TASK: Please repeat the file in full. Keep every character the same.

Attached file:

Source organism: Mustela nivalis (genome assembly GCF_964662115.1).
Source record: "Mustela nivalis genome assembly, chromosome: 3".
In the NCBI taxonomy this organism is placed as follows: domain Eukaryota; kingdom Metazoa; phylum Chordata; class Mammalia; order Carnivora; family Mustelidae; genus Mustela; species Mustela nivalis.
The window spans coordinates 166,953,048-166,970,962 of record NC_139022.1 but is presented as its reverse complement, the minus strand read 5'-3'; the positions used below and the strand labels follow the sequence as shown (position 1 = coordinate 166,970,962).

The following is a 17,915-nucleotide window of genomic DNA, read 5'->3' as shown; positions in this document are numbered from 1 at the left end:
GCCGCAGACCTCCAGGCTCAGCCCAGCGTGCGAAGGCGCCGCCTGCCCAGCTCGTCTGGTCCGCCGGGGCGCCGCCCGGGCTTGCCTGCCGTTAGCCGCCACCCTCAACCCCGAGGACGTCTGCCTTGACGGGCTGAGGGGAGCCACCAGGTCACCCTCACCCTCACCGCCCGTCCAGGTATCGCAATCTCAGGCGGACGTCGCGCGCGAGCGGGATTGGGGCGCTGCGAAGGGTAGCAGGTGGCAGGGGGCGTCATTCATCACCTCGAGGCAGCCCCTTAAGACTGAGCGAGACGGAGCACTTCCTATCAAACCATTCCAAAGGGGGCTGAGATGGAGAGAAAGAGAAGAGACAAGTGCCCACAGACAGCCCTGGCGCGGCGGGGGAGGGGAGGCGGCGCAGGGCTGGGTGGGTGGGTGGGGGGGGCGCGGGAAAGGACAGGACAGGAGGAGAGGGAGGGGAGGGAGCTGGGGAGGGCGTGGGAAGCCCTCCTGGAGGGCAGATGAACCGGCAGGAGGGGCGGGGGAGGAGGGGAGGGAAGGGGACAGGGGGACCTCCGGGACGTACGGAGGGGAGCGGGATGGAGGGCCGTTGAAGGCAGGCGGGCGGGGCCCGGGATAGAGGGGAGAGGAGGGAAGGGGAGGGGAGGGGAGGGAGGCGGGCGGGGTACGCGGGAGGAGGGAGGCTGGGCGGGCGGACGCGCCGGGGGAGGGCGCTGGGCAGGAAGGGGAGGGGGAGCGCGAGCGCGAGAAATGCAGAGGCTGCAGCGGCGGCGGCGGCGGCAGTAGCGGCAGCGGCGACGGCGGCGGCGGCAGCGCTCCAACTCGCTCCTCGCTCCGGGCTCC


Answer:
Source organism: Mustela nivalis (genome assembly GCF_964662115.1).
Source record: "Mustela nivalis genome assembly, chromosome: 3".
In the NCBI taxonomy this organism is placed as follows: domain Eukaryota; kingdom Metazoa; phylum Chordata; class Mammalia; order Carnivora; family Mustelidae; genus Mustela; species Mustela nivalis.
The window spans coordinates 166,953,048-166,970,962 of record NC_139022.1 but is presented as its reverse complement, the minus strand read 5'-3'; the positions used below and the strand labels follow the sequence as shown (position 1 = coordinate 166,970,962).

The following is a 17,915-nucleotide window of genomic DNA, read 5'->3' as shown; positions in this document are numbered from 1 at the left end:
GCCGCAGACCTCCAGGCTCAGCCCAGCGTGCGAAGGCGCCGCCTGCCCAGCTCGTCTGGTCCGCCGGGGCGCCGCCCGGGCTTGCCTGCCGTTAGCCGCCACCCTCAACCCCGAGGACGTCTGCCTTGACGGGCTGAGGGGAGCCACCAGGTCACCCTCACCCTCACCGCCCGTCCAGGTATCGCAATCTCAGGCGGACGTCGCGCGCGAGCGGGATTGGGGCGCTGCGAAGGGTAGCAGGTGGCAGGGGGCGTCATTCATCACCTCGAGGCAGCCCCTTAAGACTGAGCGAGACGGAGCACTTCCTATCAAACCATTCCAAAGGGGGCTGAGATGGAGAGAAAGAGAAGAGACAAGTGCCCACAGACAGCCCTGGCGCGGCGGGGGAGGGGAGGCGGCGCAGGGCTGGGTGGGTGGGTGGGGGGGGCGCGGGAAAGGACAGGACAGGAGGAGAGGGAGGGGAGGGAGCTGGGGAGGGCGTGGGAAGCCCTCCTGGAGGGCAGATGAACCGGCAGGAGGGGCGGGGGAGGAGGGGAGGGAAGGGGACAGGGGGACCTCCGGGACGTACGGAGGGGAGCGGGATGGAGGGCCGTTGAAGGCAGGCGGGCGGGGCCCGGGATAGAGGGGAGAGGAGGGAAGGGGAGGGGAGGGGAGGGAGGCGGGCGGGGTACGCGGGAGGAGGGAGGCTGGGCGGGCGGACGCGCCGGGGGAGGGCGCTGGGCAGGAAGGGGAGGGGGAGCGCGAGCGCGAGAAATGCAGAGGCTGCAGCGGCGGCGGCGGCGGCAGTAGCGGCAGCGGCGACGGCGGCGGCGGCAGCGCTCCAACTCGCTCCTCGCTCCGGGCTCC